On Saturday, Jack Brabham went nearly as quickly as he had on Thursday, in spite of ever-increasing overall temperatures.  However, even he could not improve on his ultimately quickest lap from Thursday.  This is important in these days because the grid was set by your practice time.  In other words, practice was, in essence, qualifying.

And so, the grid was set.  Jack Brabham had the pole position from his lap of 1:28.3.  Dennis Hulme, in the other Repco-Brabham V8 was also on the front row (1:28.9).  Jimmy Clark (1:29.0) and Pedro Rodriquez (1:29.1) made up the second row.  J. Love in a 2.7 liter Cooper Climax was in third, next to John Surtees in the Honda V12.  After them, it was Rindt, Charlton, Stewart, Anderson, Gurney, Bonnier, Spence, Tingle, Hill, Siffert, Botha, and Courage.

No Rest for the Mechanics on Sunday

Sunday was supposed to be a rest day.  However, as racing mechanics are acutely aware, a rest day typically benefits greater the driver than the wrencher.  Having encountered numerous problems on short runs, the entire field was at work making moderate to serious cooling modifications to their respective cars.  Some teams fit extra fuel radiators.  Other teams re-routed fuel or water lines outside the chassis, to expose them to the air.  Repco-Brabham even fitted containers to pack dry ice around key engine components.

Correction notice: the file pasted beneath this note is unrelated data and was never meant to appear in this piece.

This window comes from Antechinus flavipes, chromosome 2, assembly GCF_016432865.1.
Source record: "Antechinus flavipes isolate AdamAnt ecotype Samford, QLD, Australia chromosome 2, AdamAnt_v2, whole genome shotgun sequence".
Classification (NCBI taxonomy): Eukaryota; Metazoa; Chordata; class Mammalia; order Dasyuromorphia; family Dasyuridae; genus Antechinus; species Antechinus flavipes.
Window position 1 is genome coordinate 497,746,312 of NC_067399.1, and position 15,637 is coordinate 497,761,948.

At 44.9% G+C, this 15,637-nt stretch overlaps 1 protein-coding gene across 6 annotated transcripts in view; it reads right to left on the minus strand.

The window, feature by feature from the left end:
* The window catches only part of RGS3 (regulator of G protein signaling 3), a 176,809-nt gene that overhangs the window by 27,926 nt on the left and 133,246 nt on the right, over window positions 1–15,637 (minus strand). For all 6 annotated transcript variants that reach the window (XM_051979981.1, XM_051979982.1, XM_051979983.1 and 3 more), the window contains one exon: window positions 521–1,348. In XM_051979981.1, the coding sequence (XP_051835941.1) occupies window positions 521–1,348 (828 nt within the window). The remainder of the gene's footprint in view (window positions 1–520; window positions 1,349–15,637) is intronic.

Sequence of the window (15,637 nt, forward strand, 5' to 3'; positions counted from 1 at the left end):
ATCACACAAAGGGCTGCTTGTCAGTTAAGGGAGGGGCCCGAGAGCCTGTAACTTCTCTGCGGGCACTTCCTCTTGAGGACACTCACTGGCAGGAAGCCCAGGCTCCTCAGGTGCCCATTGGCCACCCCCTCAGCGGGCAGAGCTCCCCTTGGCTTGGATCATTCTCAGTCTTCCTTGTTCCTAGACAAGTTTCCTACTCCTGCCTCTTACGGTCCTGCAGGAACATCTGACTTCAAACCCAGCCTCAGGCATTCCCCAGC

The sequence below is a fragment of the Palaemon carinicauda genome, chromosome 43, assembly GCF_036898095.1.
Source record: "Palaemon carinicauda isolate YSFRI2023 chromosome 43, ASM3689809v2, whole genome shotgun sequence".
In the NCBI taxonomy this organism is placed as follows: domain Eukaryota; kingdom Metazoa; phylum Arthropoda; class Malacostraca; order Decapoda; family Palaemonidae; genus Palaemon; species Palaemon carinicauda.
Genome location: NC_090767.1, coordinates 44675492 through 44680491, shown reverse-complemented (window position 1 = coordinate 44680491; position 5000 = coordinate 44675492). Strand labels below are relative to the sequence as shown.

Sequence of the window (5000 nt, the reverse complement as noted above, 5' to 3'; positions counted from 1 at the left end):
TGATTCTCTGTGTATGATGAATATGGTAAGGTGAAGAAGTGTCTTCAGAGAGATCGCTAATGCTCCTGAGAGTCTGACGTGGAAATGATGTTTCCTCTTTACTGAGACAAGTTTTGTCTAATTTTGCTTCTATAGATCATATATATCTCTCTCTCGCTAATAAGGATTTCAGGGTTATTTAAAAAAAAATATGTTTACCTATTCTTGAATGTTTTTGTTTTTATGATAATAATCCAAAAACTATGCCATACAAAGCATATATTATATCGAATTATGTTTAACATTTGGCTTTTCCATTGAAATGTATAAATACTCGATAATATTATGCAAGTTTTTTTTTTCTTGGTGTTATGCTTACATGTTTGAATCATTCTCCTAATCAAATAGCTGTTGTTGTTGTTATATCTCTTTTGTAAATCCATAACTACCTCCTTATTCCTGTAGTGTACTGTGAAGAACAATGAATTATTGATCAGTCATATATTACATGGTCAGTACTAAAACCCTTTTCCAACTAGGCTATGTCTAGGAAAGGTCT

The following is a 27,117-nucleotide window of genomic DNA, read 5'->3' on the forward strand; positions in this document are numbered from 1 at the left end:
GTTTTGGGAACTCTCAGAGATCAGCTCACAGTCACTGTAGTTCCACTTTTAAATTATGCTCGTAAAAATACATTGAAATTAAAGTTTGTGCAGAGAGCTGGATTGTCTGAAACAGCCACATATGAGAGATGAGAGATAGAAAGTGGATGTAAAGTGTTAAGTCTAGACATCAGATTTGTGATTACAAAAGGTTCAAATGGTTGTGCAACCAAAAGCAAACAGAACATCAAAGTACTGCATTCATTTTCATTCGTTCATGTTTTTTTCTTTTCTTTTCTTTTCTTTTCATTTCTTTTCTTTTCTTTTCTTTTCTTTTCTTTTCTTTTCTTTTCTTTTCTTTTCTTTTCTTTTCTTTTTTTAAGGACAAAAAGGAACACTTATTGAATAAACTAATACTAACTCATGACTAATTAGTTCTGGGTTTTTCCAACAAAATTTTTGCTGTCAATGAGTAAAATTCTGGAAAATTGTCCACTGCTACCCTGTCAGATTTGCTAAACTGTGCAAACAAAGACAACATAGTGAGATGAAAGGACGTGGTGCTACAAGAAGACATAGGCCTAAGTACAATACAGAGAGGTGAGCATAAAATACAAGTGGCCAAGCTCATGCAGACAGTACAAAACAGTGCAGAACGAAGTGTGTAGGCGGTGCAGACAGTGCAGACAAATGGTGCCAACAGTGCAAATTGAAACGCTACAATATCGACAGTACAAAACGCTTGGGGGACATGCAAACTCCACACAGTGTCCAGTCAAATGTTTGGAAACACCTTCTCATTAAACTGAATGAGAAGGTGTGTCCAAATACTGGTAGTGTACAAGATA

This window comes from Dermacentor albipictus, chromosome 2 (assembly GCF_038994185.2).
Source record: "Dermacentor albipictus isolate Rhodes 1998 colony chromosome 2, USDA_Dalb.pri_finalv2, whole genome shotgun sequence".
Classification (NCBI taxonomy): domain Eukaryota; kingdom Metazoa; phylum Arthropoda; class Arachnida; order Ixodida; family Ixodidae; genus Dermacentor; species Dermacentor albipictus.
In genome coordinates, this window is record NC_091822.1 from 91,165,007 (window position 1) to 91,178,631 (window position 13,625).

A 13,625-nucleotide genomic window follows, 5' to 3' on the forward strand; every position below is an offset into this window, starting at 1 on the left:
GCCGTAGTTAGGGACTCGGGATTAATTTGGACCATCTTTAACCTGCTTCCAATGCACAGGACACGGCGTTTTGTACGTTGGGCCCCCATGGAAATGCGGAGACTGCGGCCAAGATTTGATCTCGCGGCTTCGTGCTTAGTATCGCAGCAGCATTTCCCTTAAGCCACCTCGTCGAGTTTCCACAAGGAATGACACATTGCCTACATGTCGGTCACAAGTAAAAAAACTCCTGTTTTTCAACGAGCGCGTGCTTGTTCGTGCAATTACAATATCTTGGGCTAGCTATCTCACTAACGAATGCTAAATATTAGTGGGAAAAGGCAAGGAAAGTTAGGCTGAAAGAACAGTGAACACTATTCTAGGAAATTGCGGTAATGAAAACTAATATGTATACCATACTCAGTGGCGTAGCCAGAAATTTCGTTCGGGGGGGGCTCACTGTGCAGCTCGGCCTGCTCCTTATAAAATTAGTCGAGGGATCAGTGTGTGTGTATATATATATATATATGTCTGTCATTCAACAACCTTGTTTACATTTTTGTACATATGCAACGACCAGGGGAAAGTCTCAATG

The 1967 Grand Prix of South Africa Race Report

The Grand Prix Start

The race took place on Monday, January 2, 1967.  Hulme got the best start from the second position on the front row and jumped ahead of Jack Brabham.  Just after the flag dropped, the engines roared to life and took off: Hulme, Brabham, Surtees, Rodriguez, Clark, and Rindt.